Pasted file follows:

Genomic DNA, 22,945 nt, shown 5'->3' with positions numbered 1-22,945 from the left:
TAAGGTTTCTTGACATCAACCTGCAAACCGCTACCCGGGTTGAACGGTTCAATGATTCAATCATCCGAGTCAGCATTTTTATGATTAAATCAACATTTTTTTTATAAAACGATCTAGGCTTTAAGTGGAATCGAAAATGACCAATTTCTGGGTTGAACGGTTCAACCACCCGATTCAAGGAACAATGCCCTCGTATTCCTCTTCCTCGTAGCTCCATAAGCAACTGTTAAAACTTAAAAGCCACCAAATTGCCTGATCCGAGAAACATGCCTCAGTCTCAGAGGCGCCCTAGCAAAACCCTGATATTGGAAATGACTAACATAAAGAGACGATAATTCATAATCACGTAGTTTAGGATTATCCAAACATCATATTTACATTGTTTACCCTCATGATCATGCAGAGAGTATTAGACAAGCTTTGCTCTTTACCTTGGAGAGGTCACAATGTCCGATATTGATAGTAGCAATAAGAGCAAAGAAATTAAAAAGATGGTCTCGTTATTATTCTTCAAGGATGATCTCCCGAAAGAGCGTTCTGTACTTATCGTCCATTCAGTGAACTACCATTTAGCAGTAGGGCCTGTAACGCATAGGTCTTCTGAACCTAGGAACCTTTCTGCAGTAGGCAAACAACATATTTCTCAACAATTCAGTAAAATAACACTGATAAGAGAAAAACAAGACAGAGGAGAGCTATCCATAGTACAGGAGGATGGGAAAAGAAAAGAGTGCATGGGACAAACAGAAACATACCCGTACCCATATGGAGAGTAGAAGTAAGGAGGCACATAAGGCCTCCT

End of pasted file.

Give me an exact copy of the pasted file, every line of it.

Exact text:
Genomic DNA, 22,945 nt, shown 5'->3' with positions numbered 1-22,945 from the left:
TAAGGTTTCTTGACATCAACCTGCAAACCGCTACCCGGGTTGAACGGTTCAATGATTCAATCATCCGAGTCAGCATTTTTATGATTAAATCAACATTTTTTTTATAAAACGATCTAGGCTTTAAGTGGAATCGAAAATGACCAATTTCTGGGTTGAACGGTTCAACCACCCGATTCAAGGAACAATGCCCTCGTATTCCTCTTCCTCGTAGCTCCATAAGCAACTGTTAAAACTTAAAAGCCACCAAATTGCCTGATCCGAGAAACATGCCTCAGTCTCAGAGGCGCCCTAGCAAAACCCTGATATTGGAAATGACTAACATAAAGAGACGATAATTCATAATCACGTAGTTTAGGATTATCCAAACATCATATTTACATTGTTTACCCTCATGATCATGCAGAGAGTATTAGACAAGCTTTGCTCTTTACCTTGGAGAGGTCACAATGTCCGATATTGATAGTAGCAATAAGAGCAAAGAAATTAAAAAGATGGTCTCGTTATTATTCTTCAAGGATGATCTCCCGAAAGAGCGTTCTGTACTTATCGTCCATTCAGTGAACTACCATTTAGCAGTAGGGCCTGTAACGCATAGGTCTTCTGAACCTAGGAACCTTTCTGCAGTAGGCAAACAACATATTTCTCAACAATTCAGTAAAATAACACTGATAAGAGAAAAACAAGACAGAGGAGAGCTATCCATAGTACAGGAGGATGGGAAAAGAAAAGAGTGCATGGGACAAACAGAAACATACCCGTACCCATATGGAGAGTAGAAGTAAGGAGGCACATAAGGCCTCCT